The company operates on a large-scale level affecting the lives of many from diverse cultural backgrounds. Additionally, its volunteers come from different ethnic and cultural backgrounds. As so, there is the issue of diversity at the workplace. It mandates cultural competence among health care providers to productively serve many patients. Also, cultural variation can cause issues of linguistic problems. This may hinder communication hence the needs to embrace diversity.

Patient Flow

Heart-related diseases are the leading causes of patient visits and admissions in many hospitals in the United States. Bidwell et al. (2018) explain that the asperity of heart failure and diseases is greatly connected to caregiver and patient outcomes. AHA gives guidelines for improving clinic flow to ensure positive health outcomes. It recommends the use of virtual memory systems and clinic flow coordinators to support and boost reduces patient waiting time and hospital resource utilization (Jefferies et al., 2013). Such efforts greatly improve data evaluating quality in outpatient cardiology. AHA is a large company that collaborates with other parastatals, agencies and the government to combat heart-related illnesses. Its efforts are not without legal, regulatory cultural and patient flow issues that it seeks to improve. The company continually complies with laws and regulations to ensure the best health outcomes.

Operational Plan


The CHP strives to provide accessible care to both inner city areas and rural communities. In order to achieve this goal, a mobile unit will be purchased to promote awareness, prevention and disease management of hypertension. The program focuses on educating communities on the following:

  1. Incidence of hypertension from state and national data;
  2. Disease awareness and Prevention – healthy eating and healthy living (food choices and lifestyle changes);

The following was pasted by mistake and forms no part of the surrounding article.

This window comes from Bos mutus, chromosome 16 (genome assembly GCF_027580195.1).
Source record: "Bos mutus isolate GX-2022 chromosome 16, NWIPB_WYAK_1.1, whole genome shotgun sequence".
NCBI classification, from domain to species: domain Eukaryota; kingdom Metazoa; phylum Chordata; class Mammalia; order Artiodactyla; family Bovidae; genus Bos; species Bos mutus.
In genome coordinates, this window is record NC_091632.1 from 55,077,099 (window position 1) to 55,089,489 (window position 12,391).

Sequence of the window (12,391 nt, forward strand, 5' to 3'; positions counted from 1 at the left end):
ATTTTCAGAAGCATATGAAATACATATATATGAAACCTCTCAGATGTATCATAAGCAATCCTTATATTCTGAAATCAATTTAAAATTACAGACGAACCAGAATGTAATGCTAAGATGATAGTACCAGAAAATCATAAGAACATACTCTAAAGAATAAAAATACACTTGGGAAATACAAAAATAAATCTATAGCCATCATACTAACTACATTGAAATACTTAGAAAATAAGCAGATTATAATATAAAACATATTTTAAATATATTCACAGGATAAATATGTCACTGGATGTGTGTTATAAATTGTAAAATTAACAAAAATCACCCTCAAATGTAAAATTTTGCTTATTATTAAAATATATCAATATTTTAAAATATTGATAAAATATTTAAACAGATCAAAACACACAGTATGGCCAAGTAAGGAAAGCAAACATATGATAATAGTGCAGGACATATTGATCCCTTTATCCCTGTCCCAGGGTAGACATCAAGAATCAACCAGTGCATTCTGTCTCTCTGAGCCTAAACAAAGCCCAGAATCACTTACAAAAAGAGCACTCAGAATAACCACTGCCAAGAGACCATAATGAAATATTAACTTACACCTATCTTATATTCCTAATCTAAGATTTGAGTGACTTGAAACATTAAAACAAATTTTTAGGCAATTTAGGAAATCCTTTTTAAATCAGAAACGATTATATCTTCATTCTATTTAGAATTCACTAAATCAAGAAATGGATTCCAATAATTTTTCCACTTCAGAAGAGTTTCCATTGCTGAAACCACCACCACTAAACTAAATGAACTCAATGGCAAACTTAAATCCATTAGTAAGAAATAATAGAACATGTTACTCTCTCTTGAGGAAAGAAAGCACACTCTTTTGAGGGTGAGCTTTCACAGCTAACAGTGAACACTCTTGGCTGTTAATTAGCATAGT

3. Disease management: medication adherence, prescribed diet, and activity level;
  4. Community resources: patients will be provided with informational brochures.

Operation and Capital Expenditures

  1. Mobile health unit (bus): $100, 000.00 one-time purchase
  2. Driver (2 FTEs): salary of each driver: $50,000 annually.
  3. Physician/Nurse Practitioner: $150,000.00 – $350,000.00 each staff, annually
  4. Medical Supplies: $350,000.00, annually
  • Blood pressure machine
  • PPEs (gloves and masks)
  • Needles and syringes
  • Specimen containers (urine, blood, swabs)
  • Informational materials (brochures)

Organizational Structure

Below is the structure of the organization of the CHP.

Organizational Structure.
Figure 8. Organizational Structure.

Human Resources

The staff of the CHP is comprised of various health professionals, such as registered nurses and nurse practitioners who work closely with community leaders and residents to provide health care education on health promotion and disease management pertaining to hypertension. The staff is certified on Basic Life Support (BLS) and Advanced Cardiac Life Support.

Patient Flow

The WMV makes its trip to communities daily providing educational sessions and health screening (BP checks) to the community residents.


American Heart Association. (2018). Building healthier lives, free of cardiovascular diseases and stroke. Web.

American Heart Association. (n.d.). My life check-Life’s simple 7. Web.

Arizona Health Care Association. (n.d.). Who we are. Web.

Arizona Public Health Association. (n.d.). What we do. Web.

Bidwell, J. T., Lyons, K. S., Mudd, J. O., Grady, K. L., Gelow, J. M., Hiatt, S. O.,… & Lee, C. S. (2018). Patient and caregiver determinants of patient quality of life and caregiver strain in left ventricular assist device therapy. Journal of the American Heart Association, 7(6), e008080. Web.

Beaufort Memorial. (n.d.). Mobile Wellness Unit. Web.

Cespedes. A. (2018). What are the benefits of Vinyasa yoga? Web.

Fleishner, M. (2017). Key component of marketing plan. Web.

Heart disease in Arizona in 2018. (2019). Web.

Henry, A. (2013). The preventive maintenance you need to do on your car (and when). Web.

Jefferies, J., Brown, J., Mays, W., Stahl, C., & McDonald, M. (2013). Improved resource utilization and patient flow in an outpatient cardiomyopathy clinic [Abstract]. Circulation: Cardiovascular Quality and Outcomes 6, A112.

Mayo Clinic. (n.d.). Web.

Mcintire, M. (2013). Anatomy of a $133,000 ambulance; city pays premium, but its tough specs draw few bidders. New York Times. Web.

Phoenix population. (2019). Web.

6 Advantages of Branded Clothing for Your Business. (2013). Web.

Social media marketing for businesses . (2019). Web.

Summit Bodyworks. (2019). WellMed Medical. Web.

Topfer, S. (2011). The importance of business planning. Nasdaq. Web.

University of Phoenix. (2019). Phoenix forward: Health care industry overview. Web.

WHO. (2017). Hospital Hygiene and Infection Control. Web.